Still, there is another way to achieve the disclosure of corporate political donations that doesn’t require Congress at all: the administration could simply propose new regulations under its existing authority. Unfortunately, despite having a Democratic chair – Mary Jo White – the Securities and Exchange Commission, which could mandate such disclosures, is either too intimidated (or too captured) to act.

Despite congressional shenanigans, blame for regulatory inaction on the issue sits squarely on the shoulders of the Democrat-led SEC. After adding a political disclosure rule to its 2013 agenda, the agency quietly dropped the rule for this year. SEC spokesman John Nester implied it was a capacity issue,noting that the agenda is its “best estimate as to what would be ready for Commission consideration by fall of 2014”. But we’re already halfway through the year and the agency has made time for other “discretionary” activities: apilot program to allow some stocks to trade in 5-cent increments rather than pennies, and a roundtable considering new regulations for the companies that advise institutional investors (a priority of the pro-business Chamber of Commerce).

House Republicans, of course, have stepped in, which gives the agency a convenient excuse for their inaction.

Last May, Republicans on the House Financial Services Committee warned White not to pursue the political disclosure rule. During the hearing, Rep Scott Garrett (R-NJ) went so far as to ask her to formally commit to removing the political disclosure rule from their regulatory agenda.

It would appear White – despite claims she is “apolitical” – heard him loud and clear. No proposed rule materialized, and seven months after Rep Scott Garrett requested it, the rule was removed from the agency’s 2014 agenda.

Not content to leave the SEC any opening to consider political disclosure rules in the future, House Republicans are now tinkering with the agency’s budget in order to bury the issue forever.

Last week, the Republican-led House Appropriations Committee passed the bill to fund the SEC for $1.4bn (a figure less than the marketing budgets for many Wall Street firms, and $300m less than the budget requested by President Obama). Buried in the bill is a section that explicitly prohibits the SEC from using any funds from Congress to create political disclosure rules.

This Republican attempt to explicitly block the SEC from pursuing a political disclosure rule may seem overblown – they are essentially legislating that the dead horse must not rise again.


Facebook reveals news feed experiment to control emotions

Facebook reveals news feed experiment to control emotions
Protests over secret study involving 689,000 users in which friends’ postings were moved to influence moods
By Robert Booth
Jun 29 2014

It already knows whether you are single or dating, the first school you went to and whether you like or loathe Justin Bieber. But now Facebook, the world’s biggest social networking site, is facing a storm of protest after it revealed it had discovered how to make users feel happier or sadder with a few computer key strokes.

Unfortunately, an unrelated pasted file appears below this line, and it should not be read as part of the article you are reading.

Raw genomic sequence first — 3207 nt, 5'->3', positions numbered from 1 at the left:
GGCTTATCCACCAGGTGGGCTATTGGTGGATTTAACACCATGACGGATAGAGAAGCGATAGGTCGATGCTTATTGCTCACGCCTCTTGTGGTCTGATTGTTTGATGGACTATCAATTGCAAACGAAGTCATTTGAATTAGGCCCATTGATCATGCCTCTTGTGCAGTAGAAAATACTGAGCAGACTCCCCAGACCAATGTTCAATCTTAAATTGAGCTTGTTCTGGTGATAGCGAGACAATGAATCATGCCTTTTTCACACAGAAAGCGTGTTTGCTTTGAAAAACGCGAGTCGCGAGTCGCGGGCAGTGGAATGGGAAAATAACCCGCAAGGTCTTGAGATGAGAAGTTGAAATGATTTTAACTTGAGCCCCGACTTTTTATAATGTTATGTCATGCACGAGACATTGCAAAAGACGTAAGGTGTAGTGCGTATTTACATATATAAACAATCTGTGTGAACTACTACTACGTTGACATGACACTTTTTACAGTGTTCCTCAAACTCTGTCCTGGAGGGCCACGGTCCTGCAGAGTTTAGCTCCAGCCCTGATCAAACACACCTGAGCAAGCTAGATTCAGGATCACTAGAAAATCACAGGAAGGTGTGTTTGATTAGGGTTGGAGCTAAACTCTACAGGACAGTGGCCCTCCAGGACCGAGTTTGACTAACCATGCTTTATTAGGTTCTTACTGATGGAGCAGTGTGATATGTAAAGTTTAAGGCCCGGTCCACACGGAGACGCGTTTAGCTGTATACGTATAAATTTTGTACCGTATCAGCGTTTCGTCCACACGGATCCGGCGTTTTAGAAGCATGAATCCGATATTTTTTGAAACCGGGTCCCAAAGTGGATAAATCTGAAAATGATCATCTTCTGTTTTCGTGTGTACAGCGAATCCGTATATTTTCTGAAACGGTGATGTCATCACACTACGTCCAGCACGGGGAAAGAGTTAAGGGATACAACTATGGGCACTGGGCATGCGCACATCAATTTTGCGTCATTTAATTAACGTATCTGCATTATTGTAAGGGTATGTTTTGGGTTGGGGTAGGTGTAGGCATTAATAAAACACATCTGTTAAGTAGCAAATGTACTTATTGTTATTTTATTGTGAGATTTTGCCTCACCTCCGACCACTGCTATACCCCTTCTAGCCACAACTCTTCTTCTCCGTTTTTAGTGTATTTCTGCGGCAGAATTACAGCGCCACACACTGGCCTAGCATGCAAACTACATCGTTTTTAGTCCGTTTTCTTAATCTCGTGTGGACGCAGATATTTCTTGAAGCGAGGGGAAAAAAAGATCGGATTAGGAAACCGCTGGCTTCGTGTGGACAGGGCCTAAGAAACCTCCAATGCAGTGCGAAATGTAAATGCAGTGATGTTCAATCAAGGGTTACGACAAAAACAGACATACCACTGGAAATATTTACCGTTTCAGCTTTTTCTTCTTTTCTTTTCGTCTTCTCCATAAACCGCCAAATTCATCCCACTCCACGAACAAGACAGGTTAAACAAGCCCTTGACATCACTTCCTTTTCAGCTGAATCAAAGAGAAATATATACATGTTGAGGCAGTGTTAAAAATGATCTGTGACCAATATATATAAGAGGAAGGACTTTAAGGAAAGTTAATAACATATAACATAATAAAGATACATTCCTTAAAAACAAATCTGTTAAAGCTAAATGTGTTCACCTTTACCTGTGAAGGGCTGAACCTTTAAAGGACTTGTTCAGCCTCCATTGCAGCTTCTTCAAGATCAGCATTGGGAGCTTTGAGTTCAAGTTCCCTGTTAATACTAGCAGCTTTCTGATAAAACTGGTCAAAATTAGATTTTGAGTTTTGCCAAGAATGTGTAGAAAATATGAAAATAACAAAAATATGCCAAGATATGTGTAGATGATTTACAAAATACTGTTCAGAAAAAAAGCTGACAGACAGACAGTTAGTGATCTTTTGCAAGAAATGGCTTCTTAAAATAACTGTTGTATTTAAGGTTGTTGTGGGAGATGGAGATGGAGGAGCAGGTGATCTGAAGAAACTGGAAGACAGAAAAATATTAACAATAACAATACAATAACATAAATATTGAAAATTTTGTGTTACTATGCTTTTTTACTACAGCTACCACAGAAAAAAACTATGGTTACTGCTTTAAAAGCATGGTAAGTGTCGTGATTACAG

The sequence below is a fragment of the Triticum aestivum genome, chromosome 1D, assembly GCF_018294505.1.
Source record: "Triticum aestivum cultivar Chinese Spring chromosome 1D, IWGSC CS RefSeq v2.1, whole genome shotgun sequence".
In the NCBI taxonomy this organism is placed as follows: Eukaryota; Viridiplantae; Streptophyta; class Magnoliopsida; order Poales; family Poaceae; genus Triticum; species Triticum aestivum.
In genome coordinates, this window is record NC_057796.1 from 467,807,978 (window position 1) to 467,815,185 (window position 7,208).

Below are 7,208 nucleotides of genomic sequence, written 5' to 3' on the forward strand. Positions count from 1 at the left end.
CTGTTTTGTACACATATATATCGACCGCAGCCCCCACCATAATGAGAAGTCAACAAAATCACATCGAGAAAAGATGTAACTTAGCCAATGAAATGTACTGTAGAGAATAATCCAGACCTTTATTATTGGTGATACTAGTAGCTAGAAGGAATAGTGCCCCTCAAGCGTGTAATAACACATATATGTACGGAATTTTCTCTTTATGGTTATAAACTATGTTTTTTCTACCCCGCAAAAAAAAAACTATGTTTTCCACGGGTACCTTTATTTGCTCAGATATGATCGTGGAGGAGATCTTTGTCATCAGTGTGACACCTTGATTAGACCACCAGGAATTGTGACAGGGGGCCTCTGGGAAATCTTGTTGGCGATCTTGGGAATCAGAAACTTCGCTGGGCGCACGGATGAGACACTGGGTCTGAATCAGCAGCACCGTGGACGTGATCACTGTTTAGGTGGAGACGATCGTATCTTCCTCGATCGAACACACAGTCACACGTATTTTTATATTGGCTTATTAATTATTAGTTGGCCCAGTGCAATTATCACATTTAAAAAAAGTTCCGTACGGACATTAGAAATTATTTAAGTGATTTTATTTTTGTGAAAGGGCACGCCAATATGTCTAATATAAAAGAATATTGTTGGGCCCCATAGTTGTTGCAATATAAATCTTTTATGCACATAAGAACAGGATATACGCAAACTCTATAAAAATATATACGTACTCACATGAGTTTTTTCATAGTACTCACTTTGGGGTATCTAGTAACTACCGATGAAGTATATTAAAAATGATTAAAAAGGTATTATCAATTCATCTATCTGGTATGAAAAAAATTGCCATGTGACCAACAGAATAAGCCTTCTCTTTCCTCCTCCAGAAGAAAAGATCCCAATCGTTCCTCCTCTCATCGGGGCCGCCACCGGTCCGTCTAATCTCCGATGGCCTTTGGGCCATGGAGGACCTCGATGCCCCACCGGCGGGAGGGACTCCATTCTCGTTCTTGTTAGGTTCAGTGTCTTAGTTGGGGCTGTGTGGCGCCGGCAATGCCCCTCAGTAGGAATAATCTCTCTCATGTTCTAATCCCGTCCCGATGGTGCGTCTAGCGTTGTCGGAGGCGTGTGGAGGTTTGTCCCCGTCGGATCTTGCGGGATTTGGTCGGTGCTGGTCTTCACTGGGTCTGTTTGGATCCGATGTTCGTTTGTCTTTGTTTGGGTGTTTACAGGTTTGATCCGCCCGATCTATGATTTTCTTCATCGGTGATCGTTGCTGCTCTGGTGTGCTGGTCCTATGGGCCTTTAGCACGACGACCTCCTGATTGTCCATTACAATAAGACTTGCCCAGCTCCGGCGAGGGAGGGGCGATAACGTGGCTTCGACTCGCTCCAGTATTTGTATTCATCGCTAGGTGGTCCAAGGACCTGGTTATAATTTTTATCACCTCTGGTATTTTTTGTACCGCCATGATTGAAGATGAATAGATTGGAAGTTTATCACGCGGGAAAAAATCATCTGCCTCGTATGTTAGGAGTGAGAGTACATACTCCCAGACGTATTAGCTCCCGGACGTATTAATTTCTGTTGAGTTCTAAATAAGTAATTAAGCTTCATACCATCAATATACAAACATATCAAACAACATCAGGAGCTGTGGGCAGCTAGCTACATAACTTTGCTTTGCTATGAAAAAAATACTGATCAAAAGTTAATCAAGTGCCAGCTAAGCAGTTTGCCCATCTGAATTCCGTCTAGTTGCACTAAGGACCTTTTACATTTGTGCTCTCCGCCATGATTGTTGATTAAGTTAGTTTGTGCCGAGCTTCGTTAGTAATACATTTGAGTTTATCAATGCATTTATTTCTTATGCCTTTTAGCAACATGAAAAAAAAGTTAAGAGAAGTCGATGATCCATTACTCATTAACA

It has published details of a vast experiment in which it manipulated information posted on 689,000 users’ home pages and found it could make people feel more positive or negative through a process of “emotional contagion”.

In a study with academics from Cornell and the University of California, Facebook filtered users’ news feeds – the flow of comments, videos, pictures and web links posted by other people in their social network. One test reduced users’ exposure to their friends’ “positive emotional content”, resulting in fewer positive posts of their own. Another test reduced exposure to “negative emotional content” and the opposite happened.

The study concluded: “Emotions expressed by friends, via online social networks, influence our own moods, constituting, to our knowledge, the first experimental evidence for massive-scale emotional contagion via social networks.”

Lawyers, internet activists and politicians said this weekend that the mass experiment in emotional manipulation was “scandalous”, “spooky” and “disturbing”.

On Sunday evening, a senior British MP called for a parliamentary investigation into how Facebook and other social networks manipulated emotional and psychological responses of users by editing information supplied to them.

Jim Sheridan, a member of the Commons media select committee, said the experiment was intrusive. “This is extraordinarily powerful stuff and if there is not already legislation on this, then there should be to protect people,” he said. “They are manipulating material from people’s personal lives and I am worried about the ability of Facebook and others to manipulate people’s thoughts in politics or other areas. If people are being thought-controlled in this kind of way there needs to be protection and they at least need to know about it.”